Garcia v. Professional Contract Services, Inc., No. 18-50144 (5th Cir. 2019)

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Justia Opinion Summary

Plaintiff filed suit against his former employer for retaliation under the False Claims Act. The Fifth Circuit reversed the district court's grant of summary judgment to the employer and held that plaintiff demonstrated a causal connection between his protected activity and his firing. Therefore, the district court erred in holding that plaintiff failed to establish his prima facie case.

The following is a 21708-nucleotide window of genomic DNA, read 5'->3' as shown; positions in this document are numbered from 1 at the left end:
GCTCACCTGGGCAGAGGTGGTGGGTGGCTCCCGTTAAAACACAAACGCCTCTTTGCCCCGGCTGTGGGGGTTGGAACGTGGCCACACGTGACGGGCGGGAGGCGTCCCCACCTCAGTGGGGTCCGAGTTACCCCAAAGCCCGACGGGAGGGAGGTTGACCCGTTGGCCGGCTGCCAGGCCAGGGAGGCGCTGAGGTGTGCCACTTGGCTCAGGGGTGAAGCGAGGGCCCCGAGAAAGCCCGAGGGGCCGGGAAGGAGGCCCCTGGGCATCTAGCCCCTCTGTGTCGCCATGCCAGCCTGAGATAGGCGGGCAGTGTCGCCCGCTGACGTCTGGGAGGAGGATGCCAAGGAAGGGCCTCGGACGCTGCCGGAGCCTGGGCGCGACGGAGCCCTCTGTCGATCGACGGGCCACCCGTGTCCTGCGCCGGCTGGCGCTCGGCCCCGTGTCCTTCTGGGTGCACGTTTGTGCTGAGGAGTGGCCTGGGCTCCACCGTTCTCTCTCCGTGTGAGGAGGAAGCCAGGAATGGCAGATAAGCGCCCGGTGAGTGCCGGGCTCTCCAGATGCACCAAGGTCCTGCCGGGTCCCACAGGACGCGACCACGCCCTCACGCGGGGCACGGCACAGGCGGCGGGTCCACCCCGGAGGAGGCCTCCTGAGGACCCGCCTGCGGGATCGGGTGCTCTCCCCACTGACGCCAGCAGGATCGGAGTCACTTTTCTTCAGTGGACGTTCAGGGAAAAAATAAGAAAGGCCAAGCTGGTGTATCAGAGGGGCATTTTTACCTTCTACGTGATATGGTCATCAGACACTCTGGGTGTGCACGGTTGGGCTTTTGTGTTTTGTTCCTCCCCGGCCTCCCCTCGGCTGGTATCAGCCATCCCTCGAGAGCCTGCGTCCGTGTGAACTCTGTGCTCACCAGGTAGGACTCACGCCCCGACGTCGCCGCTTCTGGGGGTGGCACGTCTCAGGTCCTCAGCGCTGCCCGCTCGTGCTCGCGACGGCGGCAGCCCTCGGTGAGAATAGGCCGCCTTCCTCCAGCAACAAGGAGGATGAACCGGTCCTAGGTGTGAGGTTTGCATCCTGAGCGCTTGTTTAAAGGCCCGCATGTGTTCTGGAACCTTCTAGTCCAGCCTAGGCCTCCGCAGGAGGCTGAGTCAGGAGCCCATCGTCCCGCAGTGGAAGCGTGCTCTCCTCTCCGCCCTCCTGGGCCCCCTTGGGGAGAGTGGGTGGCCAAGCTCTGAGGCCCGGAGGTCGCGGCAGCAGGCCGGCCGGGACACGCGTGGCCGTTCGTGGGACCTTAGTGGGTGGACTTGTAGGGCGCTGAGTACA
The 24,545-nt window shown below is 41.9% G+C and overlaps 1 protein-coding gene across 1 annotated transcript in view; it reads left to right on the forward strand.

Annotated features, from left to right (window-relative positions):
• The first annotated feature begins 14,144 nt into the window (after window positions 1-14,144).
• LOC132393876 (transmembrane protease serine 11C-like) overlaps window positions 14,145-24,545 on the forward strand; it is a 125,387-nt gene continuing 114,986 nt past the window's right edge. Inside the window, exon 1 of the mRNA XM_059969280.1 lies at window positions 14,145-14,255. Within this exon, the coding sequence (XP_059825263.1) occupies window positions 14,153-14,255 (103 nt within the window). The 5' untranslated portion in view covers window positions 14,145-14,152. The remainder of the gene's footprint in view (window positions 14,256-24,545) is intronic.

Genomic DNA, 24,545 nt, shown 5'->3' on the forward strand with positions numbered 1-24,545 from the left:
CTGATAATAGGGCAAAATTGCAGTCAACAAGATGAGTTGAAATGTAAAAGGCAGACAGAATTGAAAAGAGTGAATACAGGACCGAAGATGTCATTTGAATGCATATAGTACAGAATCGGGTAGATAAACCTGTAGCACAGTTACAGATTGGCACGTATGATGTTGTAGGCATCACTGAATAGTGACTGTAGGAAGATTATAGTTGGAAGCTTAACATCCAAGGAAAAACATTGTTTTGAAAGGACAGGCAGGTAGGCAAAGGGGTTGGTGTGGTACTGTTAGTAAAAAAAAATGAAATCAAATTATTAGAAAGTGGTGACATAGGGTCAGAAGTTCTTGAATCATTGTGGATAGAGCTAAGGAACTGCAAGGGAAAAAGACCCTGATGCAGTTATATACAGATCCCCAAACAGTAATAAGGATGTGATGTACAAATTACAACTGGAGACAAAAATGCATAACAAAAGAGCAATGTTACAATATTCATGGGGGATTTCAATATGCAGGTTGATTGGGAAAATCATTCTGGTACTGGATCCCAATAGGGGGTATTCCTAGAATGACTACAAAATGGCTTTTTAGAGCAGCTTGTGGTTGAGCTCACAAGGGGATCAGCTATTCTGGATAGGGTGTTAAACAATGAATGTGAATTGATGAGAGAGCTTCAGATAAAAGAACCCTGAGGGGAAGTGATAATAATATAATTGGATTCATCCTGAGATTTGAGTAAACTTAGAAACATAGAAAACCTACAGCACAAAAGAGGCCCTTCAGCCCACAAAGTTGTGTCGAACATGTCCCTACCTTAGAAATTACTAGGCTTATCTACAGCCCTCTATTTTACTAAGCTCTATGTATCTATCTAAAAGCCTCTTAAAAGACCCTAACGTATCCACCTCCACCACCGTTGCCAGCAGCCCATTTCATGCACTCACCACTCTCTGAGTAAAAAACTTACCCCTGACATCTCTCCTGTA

The court also held that there was a genuine issue of material fact regarding pretext. In this case, as evidence of pretext, plaintiff pointed to temporal proximity between his protected activity and his firing; his dispute of the facts leading up to his termination; a similarly situated employee who was not terminated for similar conduct; harassment from his supervisor after the company knew of his protected whistleblowing conduct; the ultimate stated reason for the company's termination of plaintiff had been known to the company for years; and the company stood to lose millions of dollars if its conduct was discovered. Accordingly, the court remanded for further proceedings.